Save Our Eyes were contacted a couple of days ago and asked to supply comments regarding the new guidance from National Police Chiefs Council on prostitution. Quotes were taken from these submissions.
The article has been published in The Telegraph https://www.telegraph.co.uk/news/2019/06/22/do-not-treat-prostitutes-criminals-say-police-chiefs/
Since publication we have been contacted on Twitter by sex industry lobbyists demanding that we clarify our point of view on decriminalisation.
Our view is that prostituted women should be helped to exit the sex industry. Leeds Managed Approach is a unique environment where almost all the women working the streets are addicted to drugs and want to escape to find better lives. Charities like Joanna Project and Teen Challenge who work with the Leeds women say they don’t know of one single woman who wants to do her “job.” A criminal record for soliciting only prevents the woman obtaining legitimate employment if and when she is able to exit.
However, we expect crimes against our community to be prosecuted. Anti-social behaviour and intimidation of residents by prostituted women needs to be dealt with. For example, one resident was subjected to death threats outside his house which is not in the managed zone. He asked a woman politely not to solicit outside his house and she responded by saying she would kill his dog, slit his throat and then burn down his house while his children slept.
A few weeks ago, the handbag of a local resident was stolen inside a local church. http://saveoureyes.co.uk/prostitution-affects-people-working-holbeck/
Another recent attempted theft involved a prostitute trying to steal the purse of a young mum while she was pushing her baby in a pram.
A pensioner was threatened and chased by a group of prostituted women and pimps. http://saveoureyes.co.uk/harassed-by-prostitutes-and-pimps-holbeck/
We are astonished that some sex industry campaigners have suggested that de-criminalisation of prostitution should also lead to non-prosecution of other crimes. This is an example of the entitled behaviour of the sex industry that Claire’s quote referred to.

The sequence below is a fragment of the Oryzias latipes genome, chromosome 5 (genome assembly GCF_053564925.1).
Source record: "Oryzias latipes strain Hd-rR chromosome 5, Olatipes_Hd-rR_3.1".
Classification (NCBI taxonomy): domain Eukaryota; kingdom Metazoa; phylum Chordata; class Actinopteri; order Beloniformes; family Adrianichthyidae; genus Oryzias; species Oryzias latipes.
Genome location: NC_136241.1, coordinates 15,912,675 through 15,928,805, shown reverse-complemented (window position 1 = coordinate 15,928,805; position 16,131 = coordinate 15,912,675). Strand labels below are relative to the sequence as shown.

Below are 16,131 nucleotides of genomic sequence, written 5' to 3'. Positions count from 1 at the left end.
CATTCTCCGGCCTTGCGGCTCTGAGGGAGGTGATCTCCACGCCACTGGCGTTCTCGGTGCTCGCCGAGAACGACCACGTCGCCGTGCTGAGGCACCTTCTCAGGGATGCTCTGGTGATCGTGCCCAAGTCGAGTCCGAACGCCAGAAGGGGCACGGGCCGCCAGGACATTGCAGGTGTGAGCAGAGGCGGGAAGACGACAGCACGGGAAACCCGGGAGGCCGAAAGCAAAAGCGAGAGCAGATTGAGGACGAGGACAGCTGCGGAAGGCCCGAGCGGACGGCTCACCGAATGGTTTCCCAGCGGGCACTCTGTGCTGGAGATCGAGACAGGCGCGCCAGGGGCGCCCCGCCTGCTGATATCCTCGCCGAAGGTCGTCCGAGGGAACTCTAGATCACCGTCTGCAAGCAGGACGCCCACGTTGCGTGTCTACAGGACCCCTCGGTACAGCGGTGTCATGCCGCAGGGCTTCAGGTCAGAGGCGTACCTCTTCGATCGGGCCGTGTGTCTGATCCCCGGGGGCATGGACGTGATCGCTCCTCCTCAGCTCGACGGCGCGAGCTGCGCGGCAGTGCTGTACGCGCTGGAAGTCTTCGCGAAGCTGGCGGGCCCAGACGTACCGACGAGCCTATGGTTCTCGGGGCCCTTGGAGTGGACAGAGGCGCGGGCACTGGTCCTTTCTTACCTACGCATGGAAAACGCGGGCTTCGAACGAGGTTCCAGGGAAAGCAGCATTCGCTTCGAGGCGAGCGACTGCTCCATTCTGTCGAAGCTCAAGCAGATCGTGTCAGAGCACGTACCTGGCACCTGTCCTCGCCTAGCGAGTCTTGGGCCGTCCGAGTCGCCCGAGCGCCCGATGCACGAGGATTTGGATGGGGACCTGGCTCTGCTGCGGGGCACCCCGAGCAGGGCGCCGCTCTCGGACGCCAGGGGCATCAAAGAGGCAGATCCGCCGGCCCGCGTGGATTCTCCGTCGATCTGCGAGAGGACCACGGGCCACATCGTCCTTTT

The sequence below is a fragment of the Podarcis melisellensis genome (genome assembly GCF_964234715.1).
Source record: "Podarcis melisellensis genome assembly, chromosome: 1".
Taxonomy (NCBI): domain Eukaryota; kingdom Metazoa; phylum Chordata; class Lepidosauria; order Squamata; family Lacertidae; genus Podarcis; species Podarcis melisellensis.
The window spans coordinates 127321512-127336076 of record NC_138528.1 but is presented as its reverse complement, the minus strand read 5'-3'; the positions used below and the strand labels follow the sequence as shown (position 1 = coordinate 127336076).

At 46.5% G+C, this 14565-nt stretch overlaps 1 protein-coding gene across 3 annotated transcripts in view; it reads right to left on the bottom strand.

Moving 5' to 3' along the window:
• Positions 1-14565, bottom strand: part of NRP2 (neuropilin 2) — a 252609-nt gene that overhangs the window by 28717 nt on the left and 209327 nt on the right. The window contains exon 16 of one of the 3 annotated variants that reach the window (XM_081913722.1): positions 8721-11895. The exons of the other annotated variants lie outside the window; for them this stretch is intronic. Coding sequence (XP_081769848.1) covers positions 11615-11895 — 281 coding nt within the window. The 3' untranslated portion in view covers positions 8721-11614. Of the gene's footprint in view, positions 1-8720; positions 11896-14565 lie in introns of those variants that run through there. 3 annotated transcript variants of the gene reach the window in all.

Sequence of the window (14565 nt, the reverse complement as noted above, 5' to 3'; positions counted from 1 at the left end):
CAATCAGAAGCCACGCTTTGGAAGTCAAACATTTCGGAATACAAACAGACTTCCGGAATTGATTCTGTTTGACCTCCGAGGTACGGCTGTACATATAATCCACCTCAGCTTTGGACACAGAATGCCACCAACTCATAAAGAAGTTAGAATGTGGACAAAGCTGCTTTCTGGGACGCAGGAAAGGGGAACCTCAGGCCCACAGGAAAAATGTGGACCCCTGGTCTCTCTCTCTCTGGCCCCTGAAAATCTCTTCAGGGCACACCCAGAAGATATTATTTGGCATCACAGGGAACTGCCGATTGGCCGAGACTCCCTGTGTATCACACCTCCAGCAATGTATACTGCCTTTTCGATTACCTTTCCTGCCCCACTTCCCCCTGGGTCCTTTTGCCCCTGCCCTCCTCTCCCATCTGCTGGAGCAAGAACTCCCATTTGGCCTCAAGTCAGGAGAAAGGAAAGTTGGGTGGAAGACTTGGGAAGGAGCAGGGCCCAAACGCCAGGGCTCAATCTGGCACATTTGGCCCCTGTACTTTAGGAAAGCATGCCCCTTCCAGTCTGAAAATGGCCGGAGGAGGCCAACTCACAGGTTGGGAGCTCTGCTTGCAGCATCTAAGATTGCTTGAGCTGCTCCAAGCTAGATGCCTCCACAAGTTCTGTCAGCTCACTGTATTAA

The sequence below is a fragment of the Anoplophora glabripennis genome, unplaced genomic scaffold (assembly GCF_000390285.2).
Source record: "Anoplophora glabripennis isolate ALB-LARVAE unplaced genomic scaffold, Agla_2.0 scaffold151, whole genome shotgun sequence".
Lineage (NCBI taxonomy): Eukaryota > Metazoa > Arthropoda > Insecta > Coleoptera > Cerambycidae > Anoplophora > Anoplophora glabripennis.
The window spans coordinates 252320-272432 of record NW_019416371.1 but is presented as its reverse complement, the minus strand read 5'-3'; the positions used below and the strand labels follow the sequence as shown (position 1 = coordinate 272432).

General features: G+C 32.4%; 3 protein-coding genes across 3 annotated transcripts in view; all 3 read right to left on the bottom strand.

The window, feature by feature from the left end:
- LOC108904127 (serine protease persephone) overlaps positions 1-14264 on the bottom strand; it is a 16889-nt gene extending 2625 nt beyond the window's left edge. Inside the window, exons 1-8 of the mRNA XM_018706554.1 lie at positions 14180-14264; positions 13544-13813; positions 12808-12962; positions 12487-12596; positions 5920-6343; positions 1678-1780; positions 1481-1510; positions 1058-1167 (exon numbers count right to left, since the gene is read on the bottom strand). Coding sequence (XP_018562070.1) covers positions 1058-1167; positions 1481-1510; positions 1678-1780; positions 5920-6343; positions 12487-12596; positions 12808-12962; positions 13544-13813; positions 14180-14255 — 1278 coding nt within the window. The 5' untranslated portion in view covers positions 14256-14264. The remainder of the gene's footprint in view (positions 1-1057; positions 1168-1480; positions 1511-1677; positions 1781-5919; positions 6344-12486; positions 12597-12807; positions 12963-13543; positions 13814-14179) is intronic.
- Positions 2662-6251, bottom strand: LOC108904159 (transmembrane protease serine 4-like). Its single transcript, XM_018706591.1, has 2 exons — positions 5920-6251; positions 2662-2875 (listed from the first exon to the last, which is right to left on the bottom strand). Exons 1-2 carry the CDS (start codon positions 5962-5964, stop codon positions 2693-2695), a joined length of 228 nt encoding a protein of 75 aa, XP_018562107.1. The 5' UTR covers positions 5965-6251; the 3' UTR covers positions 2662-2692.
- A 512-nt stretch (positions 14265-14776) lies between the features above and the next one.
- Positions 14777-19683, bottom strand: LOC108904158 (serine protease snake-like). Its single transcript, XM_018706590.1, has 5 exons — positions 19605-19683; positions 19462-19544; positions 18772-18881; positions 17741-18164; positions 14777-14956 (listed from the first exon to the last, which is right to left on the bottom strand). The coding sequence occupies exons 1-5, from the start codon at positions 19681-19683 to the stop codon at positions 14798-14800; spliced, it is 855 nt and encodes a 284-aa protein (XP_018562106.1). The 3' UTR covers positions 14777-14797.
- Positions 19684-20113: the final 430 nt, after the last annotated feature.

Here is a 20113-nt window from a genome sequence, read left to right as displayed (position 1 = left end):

You may read our full responses submitted to the Telegraph below.
As a Leeds resident living on the periphery of the UK’s first and prolific ’Managed Approach’ to street prostitution I feel as if this revised police guidance report is akin to rearranging the deckchairs on the stricken Titanic.
These summer months again see the street sex industry flourish alfresco in its daily circus in front of our homes, schools & businesses. The term ‘sex work’ conflates the many facets of the sex industry and the myriad of roles within it. The controllers, criminals & coercers profiting from this sale of others seem to hide under the ‘sex work’ umbrella with those that are their commodities.
The sliding scale of ‘sex worker’ suffering is cleverly blurred by focusing on those fortunate enough to have had a choice in their occupation, who work indoors, who are not coerced and addicted rather than properly scrutinising the hideous extent of human suffering and organised crime playing out in our streets where street prostitution has been encouraged to populate.
Equally, the use of the National Ugly Mugs app for reporting dodgy punters possibly diverts ‘sex worker’ experiences of violence and abuse away from the standard policing structures and into it’s secretive vaults and therefore hushes the true extent of the sex trade chaos from appearing on the usual crime statistics as well as being funded and nurtured by far reaching global networks of organisations and Neo-philanthropists pushing their agendas of decriminalisation of the sex industry across the world to the detriment of our communities….why?
It would seem this guidance document further encourages the police to consider prostituted women too ‘vulnerable’ to be robustly chastised for rule breaking or prosecuted for genuine crimes properly, therefore this decriminalisation encourages a sense of entitlement in the prostituted women, their pimps and kerb crawlers which is all evidenced in the brazen behaviour of Holbeck’s street sex traders and their customers who break all the conditions of the Managed Approach here because they know they are a protected species.
I’m in disbelief that the author of this report compared working as a prostitute to being a barmaid, entirely inappropriate and irrelevant.
The community of Holbeck are regularly approached by the prostituted women selling sex here, their parasitic pimps & addict hangers on eagerly awaiting their next hit or the deviant kerb crawlers leering at school girls in uniform. They verbally abuse people, solicit, spit at and use class A drugs and even pinch phones and purses from the public in the streets or at community meetings and churches. Why should a minority in society be let off breaking the laws that the rest of us have to adhere to? It’s an absolute double standard that dents community morale and disincentivises good citizenship for the rest of us.
There is no denying that the majority of people who end up in the sex trade did not plan for this vocation, let alone find it safe or enjoyable, hence the addiction rates. Many of them experienced childhood trauma, neglect or abuse that are the precursors to insecurities, chaotic lifestyles and a lack of self worth that offer a malleable soul for the taking.